Harley-Davidson will outsource some production due to retaliatory tariffs

Jun 26, 2018, 03:47

A business like Harley-Davidson gets hit at both ends, as American tariffs on steel and aluminum imports drive up the cost of raw materials used to build motorcycles and retaliatory European Union tariffs make it more hard to sell their products.

This news comes less than a week after the European Union retaliated to the Trump administration by imposing tariffs on American imports such as motorcycles, orange juice, bourbon, boats, cigarettes and denim products to the tune of $3.4 billion.

The company did not say where production would be shifted, or how many jobs might be affected, but said the move would take nine to 18 months to complete.

Harley-Davidson, the USA motorcycle manufacturer, said Monday that it was shifting some of the production of its bikes outside the United States to avoid European Union tariffs imposed as part of a widening trade dispute.

Trump on Friday further threatened to escalate a trade war with Europe by imposing a 20 percent tariff on all us imports of EU-assembled cars.

Yet another classic US brand is waking up from the American Dream. A year after Trump pulled the U.S. out of a 12-nation trade deal, the Trans-Pacific Partnership, in January 2017, Harley announced it would close its factory in Kansas City, Missouri, and consolidate production in York, Pennsylvania, eliminating about 260 jobs. By driving up the company's costs, Trump's tariffs are making it almost impossible for the 500-worker company to compete with cheap nails from China, Skarich said.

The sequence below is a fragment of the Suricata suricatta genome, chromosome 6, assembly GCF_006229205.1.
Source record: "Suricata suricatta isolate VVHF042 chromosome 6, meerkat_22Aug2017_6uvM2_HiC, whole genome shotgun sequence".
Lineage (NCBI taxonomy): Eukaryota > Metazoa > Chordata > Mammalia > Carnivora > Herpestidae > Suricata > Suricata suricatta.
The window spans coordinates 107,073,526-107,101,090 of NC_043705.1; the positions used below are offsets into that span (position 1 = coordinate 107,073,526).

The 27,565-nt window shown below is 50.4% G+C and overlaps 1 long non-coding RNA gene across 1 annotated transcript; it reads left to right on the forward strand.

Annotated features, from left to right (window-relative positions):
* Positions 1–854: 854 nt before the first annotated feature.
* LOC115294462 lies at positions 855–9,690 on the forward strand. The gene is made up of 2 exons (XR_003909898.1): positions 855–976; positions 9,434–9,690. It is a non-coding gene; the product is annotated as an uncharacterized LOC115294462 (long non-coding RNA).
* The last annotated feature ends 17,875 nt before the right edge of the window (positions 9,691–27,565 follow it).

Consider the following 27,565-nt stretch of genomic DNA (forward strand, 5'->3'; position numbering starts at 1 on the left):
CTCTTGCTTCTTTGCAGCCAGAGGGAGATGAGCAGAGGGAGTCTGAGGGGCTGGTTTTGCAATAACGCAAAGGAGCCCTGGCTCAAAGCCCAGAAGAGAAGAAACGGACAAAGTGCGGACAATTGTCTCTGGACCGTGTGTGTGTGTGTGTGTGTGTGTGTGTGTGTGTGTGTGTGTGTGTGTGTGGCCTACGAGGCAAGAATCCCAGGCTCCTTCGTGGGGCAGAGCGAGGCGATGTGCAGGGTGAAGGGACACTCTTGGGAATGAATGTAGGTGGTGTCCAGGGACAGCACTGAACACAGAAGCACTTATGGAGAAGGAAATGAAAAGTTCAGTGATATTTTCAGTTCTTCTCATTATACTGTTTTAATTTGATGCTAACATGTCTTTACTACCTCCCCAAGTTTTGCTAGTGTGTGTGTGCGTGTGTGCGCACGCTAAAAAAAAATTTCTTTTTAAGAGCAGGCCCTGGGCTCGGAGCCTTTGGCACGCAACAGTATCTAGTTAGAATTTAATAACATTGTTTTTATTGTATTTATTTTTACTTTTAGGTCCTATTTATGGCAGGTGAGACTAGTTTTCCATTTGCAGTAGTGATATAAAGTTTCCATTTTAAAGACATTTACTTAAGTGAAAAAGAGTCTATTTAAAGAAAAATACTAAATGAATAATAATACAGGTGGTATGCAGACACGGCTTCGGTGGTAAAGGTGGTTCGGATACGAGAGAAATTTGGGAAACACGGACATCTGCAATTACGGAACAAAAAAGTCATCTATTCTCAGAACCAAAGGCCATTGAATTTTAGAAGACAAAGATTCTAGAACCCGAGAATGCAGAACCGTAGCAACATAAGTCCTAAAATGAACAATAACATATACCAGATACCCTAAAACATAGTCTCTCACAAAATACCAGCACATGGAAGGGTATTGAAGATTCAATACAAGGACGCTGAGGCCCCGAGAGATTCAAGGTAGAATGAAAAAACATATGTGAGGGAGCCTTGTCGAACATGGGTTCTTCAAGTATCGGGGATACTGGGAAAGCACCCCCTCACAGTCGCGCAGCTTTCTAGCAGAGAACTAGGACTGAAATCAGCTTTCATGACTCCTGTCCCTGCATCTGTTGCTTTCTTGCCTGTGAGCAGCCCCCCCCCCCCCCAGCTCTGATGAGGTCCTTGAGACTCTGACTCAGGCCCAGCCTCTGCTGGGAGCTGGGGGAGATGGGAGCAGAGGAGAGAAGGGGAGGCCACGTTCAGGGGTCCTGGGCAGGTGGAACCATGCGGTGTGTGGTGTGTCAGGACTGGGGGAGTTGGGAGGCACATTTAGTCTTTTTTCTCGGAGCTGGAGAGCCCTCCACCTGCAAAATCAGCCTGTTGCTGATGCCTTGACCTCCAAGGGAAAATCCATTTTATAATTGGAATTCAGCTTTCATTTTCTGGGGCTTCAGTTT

"We are now assessing the potential impact on our USA facilities", said Harley-Davidson spokesman Michael Pflughoeft. Harleys were among the select USA exports the European Union chose to slap tariffs on earlier this month, after the Trump administration implemented tariffs on aluminum and steel. All three say they will be forced to close their plants unless they can get relief from the Trump administration's steel tariffs.

Rows of motorcycles are behind a bronze plate with corporate information on the showroom floor at a Harley-Davidson dealership in Glenshaw, Pennsylvania, April 26, 2017. Sales of the company's bikes have already been stung in recent years, with the initial bite of the recession followed by a general downturn in interest from Millennial riders.

It's not like Harley-Davidson only manufactures its products in the U.S. right now, though.

But then, unbidden, came the trade war. "Europe is a critical market for Harley-Davidson".

The company has assembly plants in the United States, India and Brazil, and will open a new plant in Thailand in the summer.

Already, Harley had announced plans to close a factory in Missouri and build one in Thailand, after Trump pulled the United States out of the Trans-Pacific Partnership, the free-trade agreement with a bloc of Asian countries including New Zealand that would have lowered barriers to key markets.

The Trump administration's tariffs have tended to target raw materials like steel or aluminum, or building block materials like solar modules.

The tariffs will hit home for House Speaker Paul Ryan.

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